Peshawar pastor’s killing sparks social media outrage

    The targeted killing of lay pastor William Siraj on Jan 30, has sparked outrage on social media platforms such as Twitter, where Anglican Bishops led the barrage with a series of scathing responses.

    “I join Bishop Azad in condemning this abhorrent act, and I pray for justice and safety for the Christian community in Pakistan. Please pray for the family of Pastor William Siraj, all who mourn him, and for Rev Patrick Naeem,” Archbishop of Canterbury Justin Welby wrote on Twitter.

    He referred to 70-year-old Siraj who died from a headshot in the car of Reverend Patrick Naeem, who is recovering from a bullet injury to his hand. Both were leaving Shaheedain (martyrs) e-All Saints Church on the Ring Road following Sunday prayers in the capital of Khyber Pakhtunkhwa province on Jan. 30.

    Archbishop Angaelos, Coptic Orthodox Archbishop of London also joined Church of Pakistan President Bishop Azad Marshall in condemning the killing.

    “I join my brother @BishopAzadM  in condemning this heinous attack on #ChurchOfPakistan clergy in Peshawar. This and similar attacks must be looked at within context of  @PMounstephen   @CPIndRev  and  @Refcemi  work on the phenomenon of attacks on Christian communities around the world,” he stated on his twitter handle.

    The Bishop of Southwark, the Rt Revd Christopher Chessun shared a similar tweet.

    “Assuring Bishop Azad of our prayers @SouthwarkCofE  for our brothers and sisters in Christ in solidarity with his call for justice and protection for Christians in Pakistan praying also for freedom of religious belief with respect for dignity and safety for minorities everywhere,” he stated.

    Androulla Kaminara, Ambassador of the European Union to Pakistan, urged authorities to protect minorities.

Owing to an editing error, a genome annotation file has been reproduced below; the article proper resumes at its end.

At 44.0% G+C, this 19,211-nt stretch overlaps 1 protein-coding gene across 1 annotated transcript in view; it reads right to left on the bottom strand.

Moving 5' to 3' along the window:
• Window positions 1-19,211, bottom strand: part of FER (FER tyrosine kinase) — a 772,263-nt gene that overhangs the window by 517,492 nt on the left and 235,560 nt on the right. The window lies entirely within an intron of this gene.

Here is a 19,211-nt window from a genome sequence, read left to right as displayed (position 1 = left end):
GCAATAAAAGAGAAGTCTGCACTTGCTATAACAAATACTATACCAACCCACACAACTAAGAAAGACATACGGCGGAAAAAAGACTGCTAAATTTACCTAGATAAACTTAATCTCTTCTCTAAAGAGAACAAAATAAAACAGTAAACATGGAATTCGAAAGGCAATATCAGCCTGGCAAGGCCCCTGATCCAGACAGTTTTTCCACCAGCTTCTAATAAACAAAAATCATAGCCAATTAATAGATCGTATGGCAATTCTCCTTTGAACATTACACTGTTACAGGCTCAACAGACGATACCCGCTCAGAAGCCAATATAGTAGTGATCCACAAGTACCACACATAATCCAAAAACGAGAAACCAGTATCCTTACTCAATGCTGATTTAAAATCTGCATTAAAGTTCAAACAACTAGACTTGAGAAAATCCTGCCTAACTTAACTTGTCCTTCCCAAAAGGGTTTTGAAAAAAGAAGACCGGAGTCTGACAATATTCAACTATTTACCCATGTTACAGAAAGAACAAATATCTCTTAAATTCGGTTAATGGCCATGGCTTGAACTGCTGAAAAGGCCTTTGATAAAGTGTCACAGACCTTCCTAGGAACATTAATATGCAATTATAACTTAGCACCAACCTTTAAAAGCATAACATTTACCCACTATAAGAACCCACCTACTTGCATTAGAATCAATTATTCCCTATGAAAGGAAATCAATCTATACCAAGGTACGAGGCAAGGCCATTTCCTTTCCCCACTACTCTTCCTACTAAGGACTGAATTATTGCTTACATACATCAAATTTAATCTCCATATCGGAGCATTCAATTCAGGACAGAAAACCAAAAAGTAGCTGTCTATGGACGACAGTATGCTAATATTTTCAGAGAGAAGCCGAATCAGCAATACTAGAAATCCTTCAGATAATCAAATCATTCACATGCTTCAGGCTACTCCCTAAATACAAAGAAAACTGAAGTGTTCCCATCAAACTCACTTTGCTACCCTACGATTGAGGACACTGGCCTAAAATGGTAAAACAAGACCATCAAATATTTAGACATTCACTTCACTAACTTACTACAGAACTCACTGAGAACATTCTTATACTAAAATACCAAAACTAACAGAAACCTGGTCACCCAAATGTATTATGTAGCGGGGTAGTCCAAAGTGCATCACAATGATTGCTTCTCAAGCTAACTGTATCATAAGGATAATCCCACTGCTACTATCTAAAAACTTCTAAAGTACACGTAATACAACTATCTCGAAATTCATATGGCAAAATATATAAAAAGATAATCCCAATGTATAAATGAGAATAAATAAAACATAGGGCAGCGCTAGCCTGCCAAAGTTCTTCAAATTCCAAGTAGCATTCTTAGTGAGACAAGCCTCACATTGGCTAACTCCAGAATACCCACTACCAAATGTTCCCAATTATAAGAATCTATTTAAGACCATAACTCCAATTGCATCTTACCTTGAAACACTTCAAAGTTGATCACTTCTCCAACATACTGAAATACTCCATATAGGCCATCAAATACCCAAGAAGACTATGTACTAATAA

“Absolutely shocked about killing pastor &injuring of another in #Peshawar. @EUPakistan  – #EU v. strong condemnation of such violent acts.  Quail-I-Azam said “minorities must feel that they will have fair play and justice”  #ProtectMinorities,” she stated in Jan. 31 tweet.

    In views of Christian Turner British High Commissioner to Pakistan, minority rights are the most important part of the foundation of Pakistan.

    Senator Sherry Rehman of the Pakistan Peoples Party (PPP) also condemn the attack on two priests. “Terrorism that targets anyone, especially for their faith, is heinous and must be fought against with the full force of clear,concerted policy and state power. No compromise, no equivocation,” she stated in a tweet.

    PPP’s Senator Palwasha Khan agreed.

    PML-N Vice President Maryam Nawaz questioned the current regime.

    Michelle Chaudhry, president of the Cecil Chaudhry and Iris Foundation, expressed her disappointment at the Pakistan Tehreek-e-Insaf (PTI) government led by Prime Minister Imran Khan.

    “I have been waiting for a statement from our premier since last night. Even our minority parliamentarians are silent. They should have caused a ruckus at the positions they are holding. Even the National Commission for Human Rights and Khyber Pakhtunkhwa Chief Minister Mahmood Khan condemned the attack,” she told Kross Konnection.

    “Shahbaz Bhatti, the federal minister for minorities, gave his life but addressed sensitive issues like blasphemy laws. Meanwhile our hearts cry for Church of Peshawar.”

    Bhatti was assassinated by the Tehreek-e-Taliban, the Pakistani Taliban, on March 2, 2011, outside his mother’s home in Islamabad. In the years since Bhatti’s death, violent extremism has increased in Pakistan, and religious minorities remain a target, particularly Shias, Ahmadis, Hindus, Christians, and Sikhs.

    In September 2021, unidentified gunmen shot dead Sikh hakim (medicinal practitioner) Satnam Singh in Pakistan’s militancy-hit northwest.

    Five Ahmadis have been gunned down in the last two years in the provincial capital.

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